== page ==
Exhibition

Katja Novitskova’s New York Landing

Public Art Fund’s latest commission materializes sci-fi and the internet.

Katja Novitskova’s sculptures are usually displayed inside a white cube. But for her latest installation the artist opted for a change of scenery. “Earth Potential,” which opened June 22 (and runs through Nov. 9) in Lower Manhattan’s City Hall Park, marks her first outdoor public exhibition. “I’m intrigued by this juxtaposition,” she says. “When there’s a snail crawling on a sculpture it becomes another object in the environment.”

Photo: Jason Wyche, courtesy Katja Novitskova and Public Art Fund New York

As part of Public Art Fund’s 40th anniversary, the nonprofit commissioned Novitskova to produce seven flat-cut aluminum sculptures—she will join a prominent register of artists, including Olafur Eliasson, Sol LeWitt and Jenny Holzer, who have previously worked with the organization. The exhibition underscores the artist’s longtime reflection on technology’s role in the natural world. In pieces measuring six to eight feet tall, Novitskova transmutes internet images into 3-D sculptures: “It’s similar to how some artists use found objects,” she says. For this show, she collages images of celestial bodies and living organisms. The result is a sci-fi ensemble that reads and looks part real and part virtual—“an alien landing site,” she says. One sculpture pairs planet Earth with the underbelly of a lime-green lizard, another features a hydra—a biologically immortal creature—crawling around Venus.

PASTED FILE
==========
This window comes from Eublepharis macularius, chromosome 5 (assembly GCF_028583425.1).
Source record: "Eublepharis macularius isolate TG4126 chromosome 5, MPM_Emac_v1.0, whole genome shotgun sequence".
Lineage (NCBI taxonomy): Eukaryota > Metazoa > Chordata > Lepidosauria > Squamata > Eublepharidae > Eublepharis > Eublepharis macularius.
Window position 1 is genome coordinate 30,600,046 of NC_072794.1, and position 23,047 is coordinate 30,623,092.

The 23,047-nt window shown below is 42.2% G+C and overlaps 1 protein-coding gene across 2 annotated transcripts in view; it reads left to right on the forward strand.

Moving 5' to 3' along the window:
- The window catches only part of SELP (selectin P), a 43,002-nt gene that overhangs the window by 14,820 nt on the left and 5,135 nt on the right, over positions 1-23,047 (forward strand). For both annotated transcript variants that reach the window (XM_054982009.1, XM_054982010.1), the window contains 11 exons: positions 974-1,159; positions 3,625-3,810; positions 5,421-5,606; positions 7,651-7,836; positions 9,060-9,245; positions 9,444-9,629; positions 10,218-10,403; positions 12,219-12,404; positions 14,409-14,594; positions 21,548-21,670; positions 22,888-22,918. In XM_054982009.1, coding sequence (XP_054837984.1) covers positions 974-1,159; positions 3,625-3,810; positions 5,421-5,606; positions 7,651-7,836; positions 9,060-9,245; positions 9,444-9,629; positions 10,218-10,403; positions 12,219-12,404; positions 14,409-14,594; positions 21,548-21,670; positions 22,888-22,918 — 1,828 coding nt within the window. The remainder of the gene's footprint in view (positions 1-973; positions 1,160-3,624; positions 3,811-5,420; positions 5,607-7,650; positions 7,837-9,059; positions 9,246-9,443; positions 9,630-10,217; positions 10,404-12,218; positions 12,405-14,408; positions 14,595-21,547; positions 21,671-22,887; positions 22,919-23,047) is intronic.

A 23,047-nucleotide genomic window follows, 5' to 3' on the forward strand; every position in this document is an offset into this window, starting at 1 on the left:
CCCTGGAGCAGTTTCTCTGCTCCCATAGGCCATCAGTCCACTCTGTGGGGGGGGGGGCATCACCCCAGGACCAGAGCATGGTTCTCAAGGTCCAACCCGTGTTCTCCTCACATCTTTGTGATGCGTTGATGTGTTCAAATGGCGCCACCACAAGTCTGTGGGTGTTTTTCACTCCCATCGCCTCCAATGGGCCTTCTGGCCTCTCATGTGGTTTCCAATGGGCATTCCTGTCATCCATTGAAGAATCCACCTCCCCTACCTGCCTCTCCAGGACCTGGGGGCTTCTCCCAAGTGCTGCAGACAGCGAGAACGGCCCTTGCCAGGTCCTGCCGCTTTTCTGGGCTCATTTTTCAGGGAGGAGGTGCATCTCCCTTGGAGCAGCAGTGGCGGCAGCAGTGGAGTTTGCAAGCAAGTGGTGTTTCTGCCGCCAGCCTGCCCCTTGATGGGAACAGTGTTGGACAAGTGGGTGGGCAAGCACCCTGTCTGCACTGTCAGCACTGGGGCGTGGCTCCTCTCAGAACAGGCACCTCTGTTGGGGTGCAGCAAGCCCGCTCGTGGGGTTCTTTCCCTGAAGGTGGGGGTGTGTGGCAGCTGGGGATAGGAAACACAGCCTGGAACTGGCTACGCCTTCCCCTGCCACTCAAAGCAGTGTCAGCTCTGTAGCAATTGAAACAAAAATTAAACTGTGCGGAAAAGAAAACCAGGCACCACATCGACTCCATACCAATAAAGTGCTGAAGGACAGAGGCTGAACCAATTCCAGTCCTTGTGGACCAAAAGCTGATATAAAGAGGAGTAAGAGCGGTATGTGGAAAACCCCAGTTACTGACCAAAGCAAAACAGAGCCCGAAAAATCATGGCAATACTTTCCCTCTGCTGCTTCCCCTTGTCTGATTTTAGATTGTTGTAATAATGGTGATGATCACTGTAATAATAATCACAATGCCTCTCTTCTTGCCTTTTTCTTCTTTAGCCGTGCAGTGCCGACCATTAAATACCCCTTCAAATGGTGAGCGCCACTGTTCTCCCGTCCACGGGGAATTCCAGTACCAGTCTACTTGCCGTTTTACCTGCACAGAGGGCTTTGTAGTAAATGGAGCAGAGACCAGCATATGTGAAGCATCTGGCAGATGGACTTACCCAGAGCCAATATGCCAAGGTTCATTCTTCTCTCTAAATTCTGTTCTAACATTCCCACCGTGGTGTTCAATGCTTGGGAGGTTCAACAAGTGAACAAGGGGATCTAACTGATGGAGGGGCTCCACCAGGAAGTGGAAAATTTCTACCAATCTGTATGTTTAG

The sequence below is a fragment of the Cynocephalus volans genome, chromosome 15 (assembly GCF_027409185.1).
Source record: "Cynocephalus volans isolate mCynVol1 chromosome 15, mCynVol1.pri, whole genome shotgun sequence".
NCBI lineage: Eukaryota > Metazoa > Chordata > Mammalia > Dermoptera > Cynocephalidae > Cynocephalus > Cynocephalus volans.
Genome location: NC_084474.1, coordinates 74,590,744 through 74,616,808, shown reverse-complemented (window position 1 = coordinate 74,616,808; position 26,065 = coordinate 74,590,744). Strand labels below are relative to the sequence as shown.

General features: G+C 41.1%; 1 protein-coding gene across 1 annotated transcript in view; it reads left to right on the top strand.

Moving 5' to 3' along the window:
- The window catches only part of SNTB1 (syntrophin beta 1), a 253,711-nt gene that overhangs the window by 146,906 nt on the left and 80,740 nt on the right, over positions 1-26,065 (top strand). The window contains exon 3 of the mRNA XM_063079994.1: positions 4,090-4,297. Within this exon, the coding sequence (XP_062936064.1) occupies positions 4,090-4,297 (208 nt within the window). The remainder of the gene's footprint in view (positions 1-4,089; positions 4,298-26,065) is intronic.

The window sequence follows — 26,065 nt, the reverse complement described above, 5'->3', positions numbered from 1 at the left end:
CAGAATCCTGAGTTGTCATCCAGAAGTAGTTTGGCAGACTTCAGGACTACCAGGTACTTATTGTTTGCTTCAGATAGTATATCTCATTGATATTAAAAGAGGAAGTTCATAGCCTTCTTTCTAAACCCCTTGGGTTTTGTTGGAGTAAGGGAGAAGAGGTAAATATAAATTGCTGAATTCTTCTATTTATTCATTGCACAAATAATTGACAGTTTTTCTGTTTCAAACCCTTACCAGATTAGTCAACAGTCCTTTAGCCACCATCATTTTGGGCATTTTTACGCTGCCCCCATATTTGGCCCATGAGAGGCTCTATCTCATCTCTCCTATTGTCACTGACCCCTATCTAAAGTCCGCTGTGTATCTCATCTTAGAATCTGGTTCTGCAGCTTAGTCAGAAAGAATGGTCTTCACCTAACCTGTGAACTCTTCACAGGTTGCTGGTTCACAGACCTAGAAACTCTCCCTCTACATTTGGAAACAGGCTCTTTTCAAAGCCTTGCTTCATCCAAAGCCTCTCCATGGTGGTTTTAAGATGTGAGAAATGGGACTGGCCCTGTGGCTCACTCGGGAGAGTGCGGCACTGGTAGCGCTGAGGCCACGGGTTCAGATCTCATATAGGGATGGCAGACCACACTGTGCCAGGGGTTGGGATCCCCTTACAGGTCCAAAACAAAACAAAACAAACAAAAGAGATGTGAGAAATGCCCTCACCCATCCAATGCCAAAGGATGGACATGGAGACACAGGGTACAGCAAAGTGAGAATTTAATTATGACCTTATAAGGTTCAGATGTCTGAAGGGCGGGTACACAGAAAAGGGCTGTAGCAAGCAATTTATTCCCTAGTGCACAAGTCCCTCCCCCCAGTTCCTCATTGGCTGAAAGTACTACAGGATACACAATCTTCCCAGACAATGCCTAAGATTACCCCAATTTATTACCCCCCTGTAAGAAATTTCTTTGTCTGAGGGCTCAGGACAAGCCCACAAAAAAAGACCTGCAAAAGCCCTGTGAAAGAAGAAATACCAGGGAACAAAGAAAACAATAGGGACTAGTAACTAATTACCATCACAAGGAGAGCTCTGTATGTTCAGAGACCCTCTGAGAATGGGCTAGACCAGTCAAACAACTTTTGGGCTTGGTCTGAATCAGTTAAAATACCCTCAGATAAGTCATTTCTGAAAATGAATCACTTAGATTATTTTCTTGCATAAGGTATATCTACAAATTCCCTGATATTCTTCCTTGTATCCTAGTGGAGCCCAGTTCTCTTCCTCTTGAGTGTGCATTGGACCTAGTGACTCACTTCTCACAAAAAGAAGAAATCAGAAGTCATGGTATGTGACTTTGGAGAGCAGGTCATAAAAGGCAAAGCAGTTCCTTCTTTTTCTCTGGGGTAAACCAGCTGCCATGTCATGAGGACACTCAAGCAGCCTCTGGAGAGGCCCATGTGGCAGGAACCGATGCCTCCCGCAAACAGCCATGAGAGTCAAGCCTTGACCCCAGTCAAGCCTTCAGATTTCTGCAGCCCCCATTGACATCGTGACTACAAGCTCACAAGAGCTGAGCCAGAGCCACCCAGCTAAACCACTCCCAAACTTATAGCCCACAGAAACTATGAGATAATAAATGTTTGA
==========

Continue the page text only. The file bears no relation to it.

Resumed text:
Photo: Jason Wyche, courtesy Katja Novitskova and Public Art Fund New York

The installation also nods to Hollywood sci-fi films shot in City Hall Park: “I know the cinematic America more than the real America,” she says. Novitskova lives and works in Amsterdam and Berlin. This year, the young artist represents her native country, Estonia, in the 54th Venice Biennale. And come late November, her next show, “Approximation (Storm Time),” returns to the confines of the square room at New York’s Greene Naftali gallery.

(Photos: Jason Wyche, Courtesy of Public Art Fund, NY)

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